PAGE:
How to Avoid Home Repair Scams
Here are six basic steps to protect you from being on the five O’clock news
1 Never pay the full amount up front.
Paying before the work is started is an open invitation for a scammer to leave and never come back to finish or even start your project. Insist on a written contract that states when payments will be made. A common practice is 1/3 when the contract is signed, 1/3 at a pre-determined level of completion (such as when the material is delivered) and the final 1/3 when you are satisfied the job is completed.
2 Beware of door to door salesmen.
“Storm Chasers” often invade an area hit by a natural disaster such as floods, tornados and hail storms. Even without a natural disaster they may claim to be working in the neighborhood and have noticed you need this or that repaired.
3 Beware of limited time offers.
A red flag should go up any time a salesman offers a limited time offer that must be accepted today. These are usually followed by drastic price reductions when the consumer doesn’t buy after considerable persuasion. Generally speaking if a deal is a good buy today it will be a good buy next week or next month also.
4 Always make sure the proper permits are pulled.
Most remolding or repair jobs of any size will require a building permit be obtained. A quick call to your city or county building inspector will verify if a permit is required or not. Avoid anyone who wants to do work for you without obtaining the proper permits. Permits are designed to protect you. If your contractor doesn’t obtain the proper permits you may be faced with having a project stopped and possibly having to pay twice to have it done properly.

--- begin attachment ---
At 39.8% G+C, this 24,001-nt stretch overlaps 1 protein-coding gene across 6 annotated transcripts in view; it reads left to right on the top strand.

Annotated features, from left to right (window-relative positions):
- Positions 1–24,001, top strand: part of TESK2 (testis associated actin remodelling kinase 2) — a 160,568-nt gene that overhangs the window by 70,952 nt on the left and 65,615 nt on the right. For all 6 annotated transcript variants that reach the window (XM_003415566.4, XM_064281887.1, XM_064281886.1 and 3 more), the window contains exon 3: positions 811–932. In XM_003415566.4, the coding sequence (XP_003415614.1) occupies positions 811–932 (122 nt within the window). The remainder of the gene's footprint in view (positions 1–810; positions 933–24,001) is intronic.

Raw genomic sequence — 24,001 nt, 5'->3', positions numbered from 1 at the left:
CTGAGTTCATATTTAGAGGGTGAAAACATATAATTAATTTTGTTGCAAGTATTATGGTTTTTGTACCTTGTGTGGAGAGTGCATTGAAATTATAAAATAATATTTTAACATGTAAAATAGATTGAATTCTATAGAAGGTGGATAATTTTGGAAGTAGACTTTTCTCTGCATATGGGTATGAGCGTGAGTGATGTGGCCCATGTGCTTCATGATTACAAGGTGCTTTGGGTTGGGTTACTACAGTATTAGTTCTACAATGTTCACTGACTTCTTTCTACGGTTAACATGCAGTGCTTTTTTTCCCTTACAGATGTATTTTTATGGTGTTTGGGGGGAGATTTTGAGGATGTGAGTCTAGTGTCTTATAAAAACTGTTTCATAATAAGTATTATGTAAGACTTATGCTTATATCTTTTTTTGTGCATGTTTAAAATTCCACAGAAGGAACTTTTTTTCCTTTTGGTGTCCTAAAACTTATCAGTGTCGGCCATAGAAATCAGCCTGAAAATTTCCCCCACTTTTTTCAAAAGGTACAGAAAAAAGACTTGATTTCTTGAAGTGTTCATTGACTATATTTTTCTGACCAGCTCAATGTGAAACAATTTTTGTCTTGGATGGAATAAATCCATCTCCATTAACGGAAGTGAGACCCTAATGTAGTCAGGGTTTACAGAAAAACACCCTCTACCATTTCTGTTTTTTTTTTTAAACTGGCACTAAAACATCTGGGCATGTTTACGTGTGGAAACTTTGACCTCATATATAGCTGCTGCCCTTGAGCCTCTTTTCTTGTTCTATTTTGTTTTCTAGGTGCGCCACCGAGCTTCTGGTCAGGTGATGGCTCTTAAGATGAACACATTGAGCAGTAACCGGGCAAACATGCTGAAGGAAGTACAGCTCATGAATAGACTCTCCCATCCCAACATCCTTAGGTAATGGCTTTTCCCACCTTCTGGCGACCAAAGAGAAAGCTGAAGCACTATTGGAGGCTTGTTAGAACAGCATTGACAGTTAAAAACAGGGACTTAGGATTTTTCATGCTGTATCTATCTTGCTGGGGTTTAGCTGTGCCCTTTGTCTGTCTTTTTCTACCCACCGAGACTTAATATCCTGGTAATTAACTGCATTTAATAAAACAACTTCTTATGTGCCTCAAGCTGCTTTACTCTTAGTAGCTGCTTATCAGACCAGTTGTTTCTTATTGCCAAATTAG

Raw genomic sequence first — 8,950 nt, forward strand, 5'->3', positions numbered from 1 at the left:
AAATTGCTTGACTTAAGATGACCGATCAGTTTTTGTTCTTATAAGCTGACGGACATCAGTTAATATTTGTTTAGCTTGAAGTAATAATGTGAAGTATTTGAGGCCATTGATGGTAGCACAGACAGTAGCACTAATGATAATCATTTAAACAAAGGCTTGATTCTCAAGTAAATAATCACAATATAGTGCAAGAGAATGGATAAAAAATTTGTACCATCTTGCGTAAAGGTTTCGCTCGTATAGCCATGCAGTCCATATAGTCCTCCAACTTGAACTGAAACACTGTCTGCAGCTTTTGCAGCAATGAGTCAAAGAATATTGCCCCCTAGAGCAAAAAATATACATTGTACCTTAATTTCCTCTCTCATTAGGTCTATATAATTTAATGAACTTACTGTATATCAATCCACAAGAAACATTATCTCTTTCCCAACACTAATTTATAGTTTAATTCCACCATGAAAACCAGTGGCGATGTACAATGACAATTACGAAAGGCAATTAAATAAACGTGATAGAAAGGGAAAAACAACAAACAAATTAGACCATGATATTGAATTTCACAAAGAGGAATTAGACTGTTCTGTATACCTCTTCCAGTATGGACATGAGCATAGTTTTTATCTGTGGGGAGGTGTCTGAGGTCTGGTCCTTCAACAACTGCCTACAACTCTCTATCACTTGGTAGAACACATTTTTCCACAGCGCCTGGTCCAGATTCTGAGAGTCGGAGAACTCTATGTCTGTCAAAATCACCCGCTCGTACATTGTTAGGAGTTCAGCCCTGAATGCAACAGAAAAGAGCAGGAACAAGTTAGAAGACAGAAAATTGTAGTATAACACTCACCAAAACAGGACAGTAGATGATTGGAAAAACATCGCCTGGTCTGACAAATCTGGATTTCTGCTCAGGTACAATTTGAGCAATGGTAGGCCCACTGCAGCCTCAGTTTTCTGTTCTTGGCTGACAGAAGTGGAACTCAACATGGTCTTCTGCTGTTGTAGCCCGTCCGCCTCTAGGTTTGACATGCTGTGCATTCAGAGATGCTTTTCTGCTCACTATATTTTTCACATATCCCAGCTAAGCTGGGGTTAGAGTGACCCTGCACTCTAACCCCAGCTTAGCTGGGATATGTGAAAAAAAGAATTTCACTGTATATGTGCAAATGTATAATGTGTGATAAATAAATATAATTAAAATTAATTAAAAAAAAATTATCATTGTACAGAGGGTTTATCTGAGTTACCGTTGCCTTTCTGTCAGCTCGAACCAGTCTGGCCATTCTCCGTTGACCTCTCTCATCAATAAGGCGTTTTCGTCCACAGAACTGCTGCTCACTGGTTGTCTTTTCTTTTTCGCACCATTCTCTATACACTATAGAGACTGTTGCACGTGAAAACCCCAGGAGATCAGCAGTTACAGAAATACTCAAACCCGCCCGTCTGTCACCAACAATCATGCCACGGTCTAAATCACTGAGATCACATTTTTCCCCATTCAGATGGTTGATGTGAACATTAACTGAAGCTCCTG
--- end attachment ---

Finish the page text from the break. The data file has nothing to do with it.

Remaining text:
5 Verify their insurance.
Reputable contractors will provide you with copies of their general liability insurance and proof of workman’s compensation insurance. A quick call to the insurance agency will verify if the insurance is current. No insurance, no work. Home repair scams are often the work of unreliable so called contractors that do not have insurance.
6 Finally have the contractor issue lien wavers.
Lien waivers are your only protection against unpaid suppliers and sub-contractors. Check with your local bank or savings and loan; they should be able to help you with this. Every time you make a payment your contractor should issue a lien waver for the amount you are paying and a final lien waver when the job is paid in full.
check us out at:
the Better Business Bureau
The State of Illinois Department of Financial and Professional Regulations